As the 2020 presidential election approaches, our state faces numerous challenges to a free and fair voting process. Some challenges may come from outside our country; we know of attempts by Russian operatives to hack election systems in at least two Florida counties in 2016, and we can expect more such actions.
But when it comes to voter suppression, the deliberate denial to access the ballot box for Floridians, the threats come from our own political leaders.
One such threat, which denies hundreds of thousands of otherwise eligible Florida voters the right to vote, is SB 7066, passed by the Florida Legislature and signed by Gov. Ron DeSantis.
In November, 64.55 percent of Florida voters supported Amendment 4, which returned the right to vote to all citizens convicted of felonies who completed their prison sentences and probations — excluding those convicted of murder or felony sexual offenses. Democrats, Republicans and independents cast ballots in support of Amendment 4. The voters’ will was clear, and as many 1.4 million Floridians stood to benefit.
Six months later, members of the Legislature severely limited the number of citizens who would reclaim the right to vote through Amendment 4 and ruled all outstanding fees and fines resulting from their prosecution be paid before these Floridians could cast their ballots. No such language was contained in the amendment; Floridians did not vote for a poll tax. The lawmakers imposed their own will over the will of Florida’s electorate.
In other words, the Legislature and governor overruled one set of voters to deny another set of voters rights — a compound offense against the very core of our democracy.
SB 7066 also deliberately discriminates on the basis of race. Before Amendment 4’s passage, more than 20 percent of Florida’s African American voting-age population could not vote due to previous convictions. Although Black people comprised only 16 percent of Florida’s population in 2016, they made up nearly 33 percent of all who were prohibited from voting by Florida’s previous Jim Crow-era voting laws.
A key reason for these troubling figures: racism within the criminal justice system. Black people are statistically much more likely to be stopped, arrested and convicted than white Floridians.
Before the Legislature and governor crippled Amendment 4, it started to improve voter registration numbers. More than 2,000 formerly incarcerated Floridians registered between January and March, about 44 percent of whom were Black people. But the new pay-to-vote rules created by Florida’s Legislature and governor blocks many more from registering.
These 2,000 initial registrants had average annual incomes $14,000 below the average Florida voter. Such individuals are much less able to pay the arbitrary, onerous fees imposed by the legal system. Most of those court fees were established by the Florida Legislature itself over the past 25 years — including a fee to apply for a public defender and partial payment for your own prosecution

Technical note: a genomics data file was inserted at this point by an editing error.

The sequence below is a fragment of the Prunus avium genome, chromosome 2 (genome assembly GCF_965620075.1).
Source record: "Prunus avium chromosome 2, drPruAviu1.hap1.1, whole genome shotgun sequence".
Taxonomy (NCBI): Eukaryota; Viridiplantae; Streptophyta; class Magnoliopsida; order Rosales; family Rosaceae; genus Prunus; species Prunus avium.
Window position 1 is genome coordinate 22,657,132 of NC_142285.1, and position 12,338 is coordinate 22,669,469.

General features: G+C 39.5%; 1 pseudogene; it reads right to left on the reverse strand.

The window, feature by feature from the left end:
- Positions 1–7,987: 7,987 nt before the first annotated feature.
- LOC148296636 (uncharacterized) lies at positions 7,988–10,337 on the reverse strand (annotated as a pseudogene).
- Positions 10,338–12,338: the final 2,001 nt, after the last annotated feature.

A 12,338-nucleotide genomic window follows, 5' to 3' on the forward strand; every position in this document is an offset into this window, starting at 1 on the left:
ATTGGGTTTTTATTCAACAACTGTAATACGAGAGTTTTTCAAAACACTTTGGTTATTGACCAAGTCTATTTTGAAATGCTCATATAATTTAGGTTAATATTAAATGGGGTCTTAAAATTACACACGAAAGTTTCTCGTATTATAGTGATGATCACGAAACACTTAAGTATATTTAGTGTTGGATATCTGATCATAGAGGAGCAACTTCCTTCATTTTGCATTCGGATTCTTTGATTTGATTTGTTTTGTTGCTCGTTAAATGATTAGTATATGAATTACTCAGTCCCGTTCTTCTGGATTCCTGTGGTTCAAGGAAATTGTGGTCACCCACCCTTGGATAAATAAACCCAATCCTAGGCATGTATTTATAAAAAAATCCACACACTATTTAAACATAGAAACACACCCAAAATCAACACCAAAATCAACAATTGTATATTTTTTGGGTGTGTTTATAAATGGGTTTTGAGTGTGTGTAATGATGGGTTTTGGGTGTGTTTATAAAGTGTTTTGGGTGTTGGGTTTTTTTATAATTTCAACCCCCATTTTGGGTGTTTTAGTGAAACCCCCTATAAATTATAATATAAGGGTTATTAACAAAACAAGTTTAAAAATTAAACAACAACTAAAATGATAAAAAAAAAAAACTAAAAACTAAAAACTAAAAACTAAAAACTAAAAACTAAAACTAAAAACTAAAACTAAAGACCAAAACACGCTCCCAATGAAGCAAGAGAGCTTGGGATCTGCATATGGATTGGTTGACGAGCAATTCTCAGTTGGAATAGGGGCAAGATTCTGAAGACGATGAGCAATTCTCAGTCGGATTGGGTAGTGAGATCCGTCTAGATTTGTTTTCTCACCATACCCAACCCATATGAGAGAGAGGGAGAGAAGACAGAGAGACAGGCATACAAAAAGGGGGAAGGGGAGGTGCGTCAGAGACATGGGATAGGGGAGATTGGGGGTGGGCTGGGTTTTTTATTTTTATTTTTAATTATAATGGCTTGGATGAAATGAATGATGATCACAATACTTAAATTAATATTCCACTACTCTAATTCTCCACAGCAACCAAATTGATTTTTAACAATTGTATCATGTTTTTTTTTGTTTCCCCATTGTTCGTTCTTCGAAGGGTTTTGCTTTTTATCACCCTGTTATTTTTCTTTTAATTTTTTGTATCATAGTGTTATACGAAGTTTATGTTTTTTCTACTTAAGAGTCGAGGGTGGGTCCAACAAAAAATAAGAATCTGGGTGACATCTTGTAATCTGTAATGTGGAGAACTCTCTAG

Such fees often amount to hundreds or thousands of dollars, and fewer than 20 percent are ever collected, making SB 7066 a surefire way to deny large numbers of people the right to vote.
Clearly, curtailing voting, especially by people of color, was the Florida Legislature and governor’s intent of the law all along. When members of the Black Caucus inquired about the racial impact of SB 7066, the chief House sponsor of the measure replied, “I have intentionally not looked at the numbers.” But refusing to look at who might be impacted by the law doesn’t magically erase the harm the law will do. It does nothing to repair the unconstitutional discrimination SB 7066 creates.
Presently, we know that four out of five Floridians with past felony convictions living in 48 Florida counties will not be eligible to vote under SB 7066. In one southwest Florida county alone, state and county records contain at least 4,500 individuals who should benefit from Amendment 4. Shockingly, an analysis revealed that 86 percent still owe “legal financial obligations” and cannot vote under SB 7066’s restrictions. These facts — the ones the chief sponsor of SB 7066 in the House refused to recognize — do matter.
The American Civil Liberties Union (ACLU) of Florida, with our partners, is challenging SB 7066 in the courts, but it is not the only critical impediment to voting in Florida.
Florida counties need to expand early voting days and hours. Our state also fails to allow citizens to register and vote on Election Day. Additionally, they cannot register to vote when they register their vehicles or apply for driver’s licenses. Many other states have adopted voter-friendly measures and increased citizen participation in elections. Not Florida.
Instead, Florida’s politicians crafted an electoral system where as few people as possible make decisions. In doing so, they usurp the civil rights of many and destabilize the democracy that belongs to all of us.